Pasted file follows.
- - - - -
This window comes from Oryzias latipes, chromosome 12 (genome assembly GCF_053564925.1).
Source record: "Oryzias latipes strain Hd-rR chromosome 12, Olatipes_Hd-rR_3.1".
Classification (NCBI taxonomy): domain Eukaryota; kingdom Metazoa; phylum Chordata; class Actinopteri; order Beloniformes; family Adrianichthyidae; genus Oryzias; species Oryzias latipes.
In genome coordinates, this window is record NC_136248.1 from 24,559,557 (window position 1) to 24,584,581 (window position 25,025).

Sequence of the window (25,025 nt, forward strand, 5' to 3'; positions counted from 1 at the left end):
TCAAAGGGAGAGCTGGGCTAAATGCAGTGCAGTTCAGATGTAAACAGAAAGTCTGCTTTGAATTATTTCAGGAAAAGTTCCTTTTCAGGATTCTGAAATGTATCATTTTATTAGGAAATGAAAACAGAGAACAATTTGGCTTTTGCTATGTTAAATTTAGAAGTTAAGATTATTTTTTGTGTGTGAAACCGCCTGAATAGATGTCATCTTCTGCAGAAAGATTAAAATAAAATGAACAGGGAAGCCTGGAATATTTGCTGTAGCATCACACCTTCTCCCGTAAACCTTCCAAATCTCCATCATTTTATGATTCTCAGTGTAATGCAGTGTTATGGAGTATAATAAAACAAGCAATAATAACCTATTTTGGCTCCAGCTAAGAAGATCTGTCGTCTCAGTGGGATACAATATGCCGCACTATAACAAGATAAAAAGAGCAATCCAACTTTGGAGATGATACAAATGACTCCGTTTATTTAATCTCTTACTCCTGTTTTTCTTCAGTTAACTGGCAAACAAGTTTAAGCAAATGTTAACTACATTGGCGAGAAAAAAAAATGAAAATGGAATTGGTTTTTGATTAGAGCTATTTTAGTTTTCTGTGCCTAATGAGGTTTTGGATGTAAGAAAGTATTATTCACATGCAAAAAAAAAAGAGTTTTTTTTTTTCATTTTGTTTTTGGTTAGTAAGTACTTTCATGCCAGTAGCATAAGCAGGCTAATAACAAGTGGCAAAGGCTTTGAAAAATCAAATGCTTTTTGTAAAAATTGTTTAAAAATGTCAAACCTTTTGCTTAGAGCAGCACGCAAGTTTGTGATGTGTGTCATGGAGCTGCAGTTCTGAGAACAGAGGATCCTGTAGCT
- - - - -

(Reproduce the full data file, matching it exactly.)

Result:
This window comes from Oryzias latipes, chromosome 12 (genome assembly GCF_053564925.1).
Source record: "Oryzias latipes strain Hd-rR chromosome 12, Olatipes_Hd-rR_3.1".
Classification (NCBI taxonomy): domain Eukaryota; kingdom Metazoa; phylum Chordata; class Actinopteri; order Beloniformes; family Adrianichthyidae; genus Oryzias; species Oryzias latipes.
In genome coordinates, this window is record NC_136248.1 from 24,559,557 (window position 1) to 24,584,581 (window position 25,025).

Sequence of the window (25,025 nt, forward strand, 5' to 3'; positions counted from 1 at the left end):
TCAAAGGGAGAGCTGGGCTAAATGCAGTGCAGTTCAGATGTAAACAGAAAGTCTGCTTTGAATTATTTCAGGAAAAGTTCCTTTTCAGGATTCTGAAATGTATCATTTTATTAGGAAATGAAAACAGAGAACAATTTGGCTTTTGCTATGTTAAATTTAGAAGTTAAGATTATTTTTTGTGTGTGAAACCGCCTGAATAGATGTCATCTTCTGCAGAAAGATTAAAATAAAATGAACAGGGAAGCCTGGAATATTTGCTGTAGCATCACACCTTCTCCCGTAAACCTTCCAAATCTCCATCATTTTATGATTCTCAGTGTAATGCAGTGTTATGGAGTATAATAAAACAAGCAATAATAACCTATTTTGGCTCCAGCTAAGAAGATCTGTCGTCTCAGTGGGATACAATATGCCGCACTATAACAAGATAAAAAGAGCAATCCAACTTTGGAGATGATACAAATGACTCCGTTTATTTAATCTCTTACTCCTGTTTTTCTTCAGTTAACTGGCAAACAAGTTTAAGCAAATGTTAACTACATTGGCGAGAAAAAAAAATGAAAATGGAATTGGTTTTTGATTAGAGCTATTTTAGTTTTCTGTGCCTAATGAGGTTTTGGATGTAAGAAAGTATTATTCACATGCAAAAAAAAAAGAGTTTTTTTTTTTCATTTTGTTTTTGGTTAGTAAGTACTTTCATGCCAGTAGCATAAGCAGGCTAATAACAAGTGGCAAAGGCTTTGAAAAATCAAATGCTTTTTGTAAAAATTGTTTAAAAATGTCAAACCTTTTGCTTAGAGCAGCACGCAAGTTTGTGATGTGTGTCATGGAGCTGCAGTTCTGAGAACAGAGGATCCTGTAGCT